The version I heard took place at a wheelbarrow factory.

                      1. The Oncoming Scorn Silver badge
                        Holmes

                        Re: Staff don’t care about access to the computers

                        One story I heard was how one guys uncle was a compulsive thief & they wanted new bikes for Christmas as kids.

                        Somehow this uncle scaled up & down a 20 foot high brick wall at night & back the same way but this time with two new still cardboard wrapped (for shipping) bicycles from the Raleigh factory.

                      2. Francis Boyle Silver badge

                        The wheelbarrow joke

                        When Dave allen told it it was "the docks"*.

                        *Or possibly "the Doc's" if he'd been watching Police Squad".

                  3. Scott 26

                    Re: Staff don’t care about access to the computers

                    > "Simple", he answered. "Wheelbarrows".

                    The one I heard was an old man riding a bicycle for years through Checkpoint Charlie.

              2. Terry 6 Silver badge

                Re: Staff don’t care about access to the computers

                Well, no. If the coffee whitener story is taken a face value then being inherently dishonest is what cost them their job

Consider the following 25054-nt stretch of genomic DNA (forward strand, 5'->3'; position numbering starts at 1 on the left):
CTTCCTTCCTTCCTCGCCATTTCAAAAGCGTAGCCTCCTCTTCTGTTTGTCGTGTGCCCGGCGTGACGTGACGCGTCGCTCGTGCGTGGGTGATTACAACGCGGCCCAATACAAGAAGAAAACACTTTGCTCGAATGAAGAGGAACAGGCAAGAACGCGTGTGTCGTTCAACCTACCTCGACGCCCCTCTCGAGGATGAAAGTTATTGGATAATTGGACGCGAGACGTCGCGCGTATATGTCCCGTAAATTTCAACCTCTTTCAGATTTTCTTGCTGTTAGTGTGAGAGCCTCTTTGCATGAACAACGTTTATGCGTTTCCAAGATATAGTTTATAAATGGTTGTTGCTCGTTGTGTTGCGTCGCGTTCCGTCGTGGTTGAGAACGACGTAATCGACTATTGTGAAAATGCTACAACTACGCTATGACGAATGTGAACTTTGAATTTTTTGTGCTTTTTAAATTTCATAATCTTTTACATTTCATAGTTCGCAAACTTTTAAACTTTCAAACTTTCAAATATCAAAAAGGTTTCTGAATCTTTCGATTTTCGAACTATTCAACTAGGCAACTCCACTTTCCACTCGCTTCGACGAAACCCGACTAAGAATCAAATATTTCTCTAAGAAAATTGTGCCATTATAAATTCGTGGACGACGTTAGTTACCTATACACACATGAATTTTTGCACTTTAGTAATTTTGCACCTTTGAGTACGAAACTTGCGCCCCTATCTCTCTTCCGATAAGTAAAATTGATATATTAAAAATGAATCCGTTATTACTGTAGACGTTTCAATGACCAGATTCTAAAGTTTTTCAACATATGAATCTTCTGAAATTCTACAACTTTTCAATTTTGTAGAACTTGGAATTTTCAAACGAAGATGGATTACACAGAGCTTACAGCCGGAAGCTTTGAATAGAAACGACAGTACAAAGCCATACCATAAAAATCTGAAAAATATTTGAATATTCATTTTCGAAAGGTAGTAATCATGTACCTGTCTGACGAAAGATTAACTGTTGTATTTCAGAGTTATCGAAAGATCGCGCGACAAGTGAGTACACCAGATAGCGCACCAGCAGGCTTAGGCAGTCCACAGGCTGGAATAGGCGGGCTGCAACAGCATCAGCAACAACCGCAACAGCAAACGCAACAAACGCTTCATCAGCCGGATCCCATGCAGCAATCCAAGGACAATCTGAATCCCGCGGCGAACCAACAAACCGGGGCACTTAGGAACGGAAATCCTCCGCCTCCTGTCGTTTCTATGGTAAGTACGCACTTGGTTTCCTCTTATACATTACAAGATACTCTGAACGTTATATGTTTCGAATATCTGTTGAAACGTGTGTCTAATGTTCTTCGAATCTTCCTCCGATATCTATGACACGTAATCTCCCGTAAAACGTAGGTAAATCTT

3. The Oncoming Scorn Silver badge

                Re: Staff don’t care about access to the computers

                Working with one guy at the same Pharma co in Kent, hes having a conversation with a buddy in IT that he knows from elsewhere.

                He puts down the phone & exclaims "The fucking idiot!"

                What! was our collective response to his outburst.

                "Hes just rung me as he's getting married tomorrow"

                Is that why he's a fucking idiot? was the group response

                "No the silly wanker picked up two new LCD monitors in boxes, walked out the site with them at the end of the day & was fired when he came back into work this morning".

        2. Chris King Silver badge
          Facepalm

          Re: Staff don’t care about access to the computers

          A previous employer had a very large plasma TV taken from their board room.

          Two blokes fooled the Bursar into helping them dismount it, and to help them put it in the back of their unmarked white transit van.

          He even waved them off as they drove away at speed, never to be seen again...

        3. Anonymous Coward
          Anonymous Coward

          Re: lawns down to the street - with no security fence.

          Ah yes.. The old Dowty Fuels at Arle Court in Cheltenham was a veritable walk in cornucopia. ID badges you could spoof with a biro and a public road through the middle of the site. Anybody wearing a grubby white coat or boiler suit essentially had the run of the place.

    3. PickledAardvark